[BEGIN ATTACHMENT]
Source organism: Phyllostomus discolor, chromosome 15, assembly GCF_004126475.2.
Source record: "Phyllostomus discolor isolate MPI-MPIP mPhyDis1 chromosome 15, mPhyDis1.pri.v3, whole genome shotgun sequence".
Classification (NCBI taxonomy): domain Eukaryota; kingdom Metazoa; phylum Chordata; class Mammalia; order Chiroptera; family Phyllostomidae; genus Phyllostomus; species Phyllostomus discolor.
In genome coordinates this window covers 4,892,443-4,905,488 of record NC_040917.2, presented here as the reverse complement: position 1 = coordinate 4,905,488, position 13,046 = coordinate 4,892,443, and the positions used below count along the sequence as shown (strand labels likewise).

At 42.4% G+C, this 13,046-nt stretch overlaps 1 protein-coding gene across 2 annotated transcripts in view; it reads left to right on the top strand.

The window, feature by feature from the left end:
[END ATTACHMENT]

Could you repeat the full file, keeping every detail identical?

Source organism: Phyllostomus discolor, chromosome 15, assembly GCF_004126475.2.
Source record: "Phyllostomus discolor isolate MPI-MPIP mPhyDis1 chromosome 15, mPhyDis1.pri.v3, whole genome shotgun sequence".
Classification (NCBI taxonomy): domain Eukaryota; kingdom Metazoa; phylum Chordata; class Mammalia; order Chiroptera; family Phyllostomidae; genus Phyllostomus; species Phyllostomus discolor.
In genome coordinates this window covers 4,892,443-4,905,488 of record NC_040917.2, presented here as the reverse complement: position 1 = coordinate 4,905,488, position 13,046 = coordinate 4,892,443, and the positions used below count along the sequence as shown (strand labels likewise).

At 42.4% G+C, this 13,046-nt stretch overlaps 1 protein-coding gene across 2 annotated transcripts in view; it reads left to right on the top strand.

The window, feature by feature from the left end: